She slipped off into the crowd, wandered, until she found herself sitting on the cold marble floor behind her grandmother’s coffin, hot forehead resting against the smooth polished wood.  As the sounds of the mourners in the church started to die down – after all, without the orphan there was nobody to pay respects to – the echo of her huge gulping sobs began to ring around the ornate building.  She tried to stifle them, stuffing her hand against her mouth desperately, but they were free now and pushing them back down was impossible.

When the familiar arm of James slipped around her shoulders, comforting, holding her against him, she could only sob more and cling to him.

“It’ll be okay, Bunny.  I promise.  I’ll be here for you as long as you need it,” he said finally as she managed to get some control of herself, “We can run away.  You and me.  I can take care of you.  I won’t let them take you.”

“Wh… wh… who?”

“The social services people.  They’re waiting for you.  But we can go out the side door now and they’ll never…”

“No.  No, James.  We can’t.  You… you’d better leave.  I have… to do this.”

He nodded and didn’t argue.  He knew her well enough by now to recognise the stubborn set to her jaw that indicated she wouldn’t easily change her mind.  Instead he stood silently, reaching out a hand to help her up before walking down the central aisle of the church and leaving her behind.  She smoothed out the wrinkles in her woollen dress and pulled a crumpled tissue from up her sleeve.  She gave her face a half-hearted wipe.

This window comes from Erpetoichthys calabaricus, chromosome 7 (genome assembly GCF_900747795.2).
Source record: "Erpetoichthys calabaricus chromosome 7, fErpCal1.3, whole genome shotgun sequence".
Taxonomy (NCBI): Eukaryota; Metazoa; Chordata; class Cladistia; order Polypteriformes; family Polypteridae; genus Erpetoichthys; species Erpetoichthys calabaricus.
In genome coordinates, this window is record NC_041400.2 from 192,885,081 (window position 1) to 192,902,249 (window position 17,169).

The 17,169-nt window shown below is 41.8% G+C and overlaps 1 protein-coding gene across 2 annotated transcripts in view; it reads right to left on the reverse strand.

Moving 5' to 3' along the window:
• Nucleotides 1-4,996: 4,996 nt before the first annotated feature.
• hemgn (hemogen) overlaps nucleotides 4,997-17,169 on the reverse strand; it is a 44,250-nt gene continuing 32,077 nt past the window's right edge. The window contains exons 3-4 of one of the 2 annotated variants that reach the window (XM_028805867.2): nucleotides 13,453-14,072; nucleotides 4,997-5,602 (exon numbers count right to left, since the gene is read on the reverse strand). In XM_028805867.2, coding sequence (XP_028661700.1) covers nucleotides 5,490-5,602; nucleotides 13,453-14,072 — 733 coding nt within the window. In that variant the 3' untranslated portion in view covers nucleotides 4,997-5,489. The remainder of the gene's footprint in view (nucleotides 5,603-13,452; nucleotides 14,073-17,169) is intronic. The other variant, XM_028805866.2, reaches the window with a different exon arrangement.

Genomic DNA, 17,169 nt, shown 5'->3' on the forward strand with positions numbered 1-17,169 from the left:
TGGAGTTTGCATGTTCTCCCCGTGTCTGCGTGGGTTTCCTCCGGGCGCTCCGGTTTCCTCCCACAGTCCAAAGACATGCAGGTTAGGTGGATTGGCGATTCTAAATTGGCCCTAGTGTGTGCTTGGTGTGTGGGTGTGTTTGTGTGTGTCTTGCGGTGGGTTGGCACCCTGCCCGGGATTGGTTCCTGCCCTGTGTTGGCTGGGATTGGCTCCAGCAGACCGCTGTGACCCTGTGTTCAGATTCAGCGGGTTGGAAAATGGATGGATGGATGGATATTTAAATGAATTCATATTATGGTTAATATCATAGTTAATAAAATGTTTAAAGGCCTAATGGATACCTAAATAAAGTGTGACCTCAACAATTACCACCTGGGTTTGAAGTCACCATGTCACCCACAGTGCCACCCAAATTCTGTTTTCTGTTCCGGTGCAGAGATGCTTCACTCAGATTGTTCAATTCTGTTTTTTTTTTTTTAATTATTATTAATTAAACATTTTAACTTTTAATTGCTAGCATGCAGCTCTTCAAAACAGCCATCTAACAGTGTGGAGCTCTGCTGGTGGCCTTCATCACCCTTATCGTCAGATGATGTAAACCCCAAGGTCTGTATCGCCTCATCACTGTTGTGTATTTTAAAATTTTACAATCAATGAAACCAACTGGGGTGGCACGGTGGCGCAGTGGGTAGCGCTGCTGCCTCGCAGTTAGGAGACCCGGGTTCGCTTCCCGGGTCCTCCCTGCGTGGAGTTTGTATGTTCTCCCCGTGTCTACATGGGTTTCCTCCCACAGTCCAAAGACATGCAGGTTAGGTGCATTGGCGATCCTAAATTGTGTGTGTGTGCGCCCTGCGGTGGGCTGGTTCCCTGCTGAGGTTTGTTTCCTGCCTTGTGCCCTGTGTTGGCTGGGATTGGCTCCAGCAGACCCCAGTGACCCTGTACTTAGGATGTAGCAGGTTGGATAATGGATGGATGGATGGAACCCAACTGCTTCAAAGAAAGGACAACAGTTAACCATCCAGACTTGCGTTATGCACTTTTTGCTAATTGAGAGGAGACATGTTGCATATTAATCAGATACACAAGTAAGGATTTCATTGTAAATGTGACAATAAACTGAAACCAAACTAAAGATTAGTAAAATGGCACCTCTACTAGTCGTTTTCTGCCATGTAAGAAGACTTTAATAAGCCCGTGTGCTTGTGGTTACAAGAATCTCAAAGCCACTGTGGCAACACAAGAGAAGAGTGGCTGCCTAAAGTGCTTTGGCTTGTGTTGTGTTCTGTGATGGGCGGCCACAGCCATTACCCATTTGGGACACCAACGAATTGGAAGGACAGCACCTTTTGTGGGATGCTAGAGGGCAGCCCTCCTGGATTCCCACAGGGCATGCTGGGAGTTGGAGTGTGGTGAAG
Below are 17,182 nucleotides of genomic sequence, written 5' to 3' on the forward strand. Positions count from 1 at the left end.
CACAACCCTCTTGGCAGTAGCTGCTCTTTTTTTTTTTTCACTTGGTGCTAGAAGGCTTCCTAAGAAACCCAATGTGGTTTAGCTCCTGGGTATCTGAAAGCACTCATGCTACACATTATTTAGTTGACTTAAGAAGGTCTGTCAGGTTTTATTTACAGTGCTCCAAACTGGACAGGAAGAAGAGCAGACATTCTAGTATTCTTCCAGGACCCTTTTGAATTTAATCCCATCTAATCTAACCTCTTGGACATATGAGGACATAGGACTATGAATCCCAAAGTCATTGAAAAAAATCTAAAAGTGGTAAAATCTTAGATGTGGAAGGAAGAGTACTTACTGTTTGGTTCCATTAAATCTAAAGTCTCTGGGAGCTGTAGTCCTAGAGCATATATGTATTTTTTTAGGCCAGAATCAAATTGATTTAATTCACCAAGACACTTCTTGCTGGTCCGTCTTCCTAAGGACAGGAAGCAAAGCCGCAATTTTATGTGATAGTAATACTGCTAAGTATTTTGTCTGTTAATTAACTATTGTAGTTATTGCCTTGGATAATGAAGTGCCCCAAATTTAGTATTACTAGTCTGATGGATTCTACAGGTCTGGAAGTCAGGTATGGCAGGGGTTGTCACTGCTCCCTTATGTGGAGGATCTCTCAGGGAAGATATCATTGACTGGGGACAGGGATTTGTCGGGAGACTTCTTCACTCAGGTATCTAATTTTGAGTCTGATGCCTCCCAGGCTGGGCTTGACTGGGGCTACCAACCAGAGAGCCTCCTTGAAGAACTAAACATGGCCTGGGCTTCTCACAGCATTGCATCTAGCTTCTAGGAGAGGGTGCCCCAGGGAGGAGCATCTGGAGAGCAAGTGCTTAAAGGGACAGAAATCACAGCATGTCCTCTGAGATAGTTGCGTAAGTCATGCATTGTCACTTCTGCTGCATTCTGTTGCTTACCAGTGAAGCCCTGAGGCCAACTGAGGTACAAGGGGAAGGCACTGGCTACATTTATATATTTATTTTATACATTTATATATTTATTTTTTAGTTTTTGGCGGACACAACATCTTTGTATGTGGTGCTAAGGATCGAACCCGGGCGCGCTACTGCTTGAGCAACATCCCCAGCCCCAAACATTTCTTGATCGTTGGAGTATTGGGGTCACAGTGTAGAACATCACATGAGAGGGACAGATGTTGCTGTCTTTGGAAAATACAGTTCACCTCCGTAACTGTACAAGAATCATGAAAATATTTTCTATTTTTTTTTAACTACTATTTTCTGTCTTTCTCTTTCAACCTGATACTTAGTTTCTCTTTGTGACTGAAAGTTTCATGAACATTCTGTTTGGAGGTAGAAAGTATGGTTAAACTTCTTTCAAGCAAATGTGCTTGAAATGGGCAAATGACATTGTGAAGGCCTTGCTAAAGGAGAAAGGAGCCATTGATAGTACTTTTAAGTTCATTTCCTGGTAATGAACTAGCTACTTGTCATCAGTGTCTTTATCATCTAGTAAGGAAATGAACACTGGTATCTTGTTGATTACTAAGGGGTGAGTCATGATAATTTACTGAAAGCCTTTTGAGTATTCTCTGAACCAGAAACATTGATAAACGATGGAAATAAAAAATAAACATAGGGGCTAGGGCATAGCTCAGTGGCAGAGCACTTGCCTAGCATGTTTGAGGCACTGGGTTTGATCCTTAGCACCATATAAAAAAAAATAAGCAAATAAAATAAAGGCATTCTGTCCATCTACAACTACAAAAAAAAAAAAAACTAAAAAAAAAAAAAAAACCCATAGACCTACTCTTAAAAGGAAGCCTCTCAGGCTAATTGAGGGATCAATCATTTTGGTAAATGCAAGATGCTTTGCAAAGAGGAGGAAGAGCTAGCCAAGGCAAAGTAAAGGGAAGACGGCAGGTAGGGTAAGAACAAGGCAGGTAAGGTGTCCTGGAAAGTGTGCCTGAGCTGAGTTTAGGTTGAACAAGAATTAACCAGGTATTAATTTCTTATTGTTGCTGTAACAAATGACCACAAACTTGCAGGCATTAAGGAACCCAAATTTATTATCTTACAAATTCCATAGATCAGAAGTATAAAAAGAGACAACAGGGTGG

There were only three people left in the church.  They stood at the entranceway.  One woman, blonde hair pulled in to a neat ponytail, wearing a conservative navy-blue suit and a severe look on her face.  Her companion was a plain looking man with an equally unhappy look upon his face and they were both deep in hushed discussion with the handsome stranger.  She couldn’t hear what they were saying.  The woman looked angrier as the conversation continued, glancing at her from time to time.  But then she nodded, and smiled, and seemed to relax a little, the anger leeching from her face.  The handsome stranger produced a folder of papers and handed them over.  The woman didn’t even look at them but she shook the stranger’s hand before her and her companion left without another glance at the teenager in the aisle.  The handsome stranger waited as she walked down the aisle and came to a stop a few feet away from him.

“Who are you?”

“My name is Edgar Lifton.  I am your court appointed guardian.  I’m here to take you home.”

“You… you’re going to let me go home?”

He shook his head and for a moment she thought she saw the sympathy in his eyes flicker towards pity.  “No.  Your old home is… gone now.  I’m here to take you to your new home.”

“But… I… please…”

“It will be okay.  You’ll be happy there.  I promise.”

She believed him.

His promise was given with simple… honesty.

He took her hand again and he smiled and her heart felt… calm… again and for the first time all day she understood the… peace… in the silence of the church.

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Comments
  1. neilcamcork says:

    Oooh, that Malphas!

  2. devy says:

    And yet another family death. We seem to be on a roll here.